There is no alternative medicine. There is only scientifically proven, evidence-based medicine supported by solid data or unproven medicine, for which scientific evidence is lacking. Whether a therapeutic practice is ‘Eastern’ or ‘Western,’ is unconventional or mainstream, or involves mind-body techniques or molecular genetics is largely irrelevant except for historical purposes and cultural interest. . . . As believers in science and evidence, we must focus on fundamental issues—namely, the patient, the target disease or condition, the proposed or practiced treatment, and the need for convincing data on safety and therapeutic efficacy. [Arnold Relman, M.D. A trip to Stonesville. The New Republic, Dec 14, 1998.]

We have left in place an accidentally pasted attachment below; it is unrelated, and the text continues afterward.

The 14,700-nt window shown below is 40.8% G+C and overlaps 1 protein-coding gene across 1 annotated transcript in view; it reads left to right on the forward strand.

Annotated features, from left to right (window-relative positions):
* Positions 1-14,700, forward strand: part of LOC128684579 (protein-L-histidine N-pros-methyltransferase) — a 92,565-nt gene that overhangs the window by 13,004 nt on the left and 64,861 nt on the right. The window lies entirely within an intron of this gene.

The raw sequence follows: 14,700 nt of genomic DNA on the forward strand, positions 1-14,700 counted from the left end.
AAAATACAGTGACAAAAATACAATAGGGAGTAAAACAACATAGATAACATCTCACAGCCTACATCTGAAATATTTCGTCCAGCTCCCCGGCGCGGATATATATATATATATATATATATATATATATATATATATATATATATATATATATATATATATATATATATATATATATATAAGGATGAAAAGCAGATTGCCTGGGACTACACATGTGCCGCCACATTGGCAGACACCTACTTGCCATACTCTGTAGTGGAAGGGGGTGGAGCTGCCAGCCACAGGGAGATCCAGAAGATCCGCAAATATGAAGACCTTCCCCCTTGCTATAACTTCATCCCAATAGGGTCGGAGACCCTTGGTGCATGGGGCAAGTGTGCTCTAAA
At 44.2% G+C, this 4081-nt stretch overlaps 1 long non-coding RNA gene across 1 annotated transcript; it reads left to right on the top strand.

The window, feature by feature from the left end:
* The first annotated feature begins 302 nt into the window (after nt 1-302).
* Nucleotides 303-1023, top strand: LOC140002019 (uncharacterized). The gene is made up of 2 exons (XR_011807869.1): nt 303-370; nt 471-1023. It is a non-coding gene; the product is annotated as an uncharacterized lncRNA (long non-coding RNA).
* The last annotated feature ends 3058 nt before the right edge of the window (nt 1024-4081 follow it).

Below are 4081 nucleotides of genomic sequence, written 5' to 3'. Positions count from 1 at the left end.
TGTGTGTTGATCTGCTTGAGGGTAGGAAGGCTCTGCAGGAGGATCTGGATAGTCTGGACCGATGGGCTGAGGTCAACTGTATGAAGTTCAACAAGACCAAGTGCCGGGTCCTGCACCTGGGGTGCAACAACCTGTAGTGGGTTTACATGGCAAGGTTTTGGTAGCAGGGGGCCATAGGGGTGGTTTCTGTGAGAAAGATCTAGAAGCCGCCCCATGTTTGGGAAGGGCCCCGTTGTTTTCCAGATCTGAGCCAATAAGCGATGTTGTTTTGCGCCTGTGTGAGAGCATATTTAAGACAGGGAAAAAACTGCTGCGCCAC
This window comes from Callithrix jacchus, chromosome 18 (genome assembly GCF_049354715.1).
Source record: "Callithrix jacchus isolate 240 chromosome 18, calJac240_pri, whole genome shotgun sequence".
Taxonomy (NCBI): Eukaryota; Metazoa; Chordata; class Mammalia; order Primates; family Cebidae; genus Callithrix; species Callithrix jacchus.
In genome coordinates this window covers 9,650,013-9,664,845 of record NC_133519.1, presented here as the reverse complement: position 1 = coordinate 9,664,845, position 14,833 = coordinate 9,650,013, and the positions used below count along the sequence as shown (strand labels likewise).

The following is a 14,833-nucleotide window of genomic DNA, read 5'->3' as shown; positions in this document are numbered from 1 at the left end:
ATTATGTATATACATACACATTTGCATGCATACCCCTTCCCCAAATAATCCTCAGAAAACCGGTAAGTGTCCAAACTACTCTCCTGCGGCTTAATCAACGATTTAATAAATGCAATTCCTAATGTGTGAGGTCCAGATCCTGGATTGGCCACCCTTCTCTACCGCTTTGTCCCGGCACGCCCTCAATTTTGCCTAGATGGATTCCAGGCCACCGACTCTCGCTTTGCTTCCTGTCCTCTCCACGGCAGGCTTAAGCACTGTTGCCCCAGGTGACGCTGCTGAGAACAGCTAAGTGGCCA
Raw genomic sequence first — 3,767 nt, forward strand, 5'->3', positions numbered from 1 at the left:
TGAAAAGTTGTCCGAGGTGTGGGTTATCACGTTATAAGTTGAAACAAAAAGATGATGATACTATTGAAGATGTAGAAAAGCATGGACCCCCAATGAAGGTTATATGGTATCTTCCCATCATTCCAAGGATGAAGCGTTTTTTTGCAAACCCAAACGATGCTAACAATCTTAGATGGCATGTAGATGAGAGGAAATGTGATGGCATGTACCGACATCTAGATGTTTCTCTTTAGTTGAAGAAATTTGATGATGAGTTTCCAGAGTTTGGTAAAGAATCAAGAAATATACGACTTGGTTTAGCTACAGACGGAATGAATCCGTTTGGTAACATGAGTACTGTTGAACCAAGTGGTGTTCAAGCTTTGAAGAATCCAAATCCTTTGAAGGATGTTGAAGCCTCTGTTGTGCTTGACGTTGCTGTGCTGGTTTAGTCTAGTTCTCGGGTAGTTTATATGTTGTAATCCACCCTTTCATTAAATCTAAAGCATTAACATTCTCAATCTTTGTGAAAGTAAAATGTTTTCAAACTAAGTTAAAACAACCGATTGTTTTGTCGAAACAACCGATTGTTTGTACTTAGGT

* * * * *

There cannot be two kinds of medicine —conventional and alternative. There is only medicine that has been adequately tested and medicine that has not, medicine that works and medicine that may or may not work. Once a treatment has been tested rigorously, it no longer matters whether it was considered alternative at the outset. If it is found to be reasonably safe and effective, it will be accepted. But assertions, speculation, and testimonials do not substitute for evidence.” [Philip B. Fontanarosa M.D., George D. Lundberg, M.D., . Alternative medicine meets science. JAMA 280:1618-1619, 1998]

* * * * *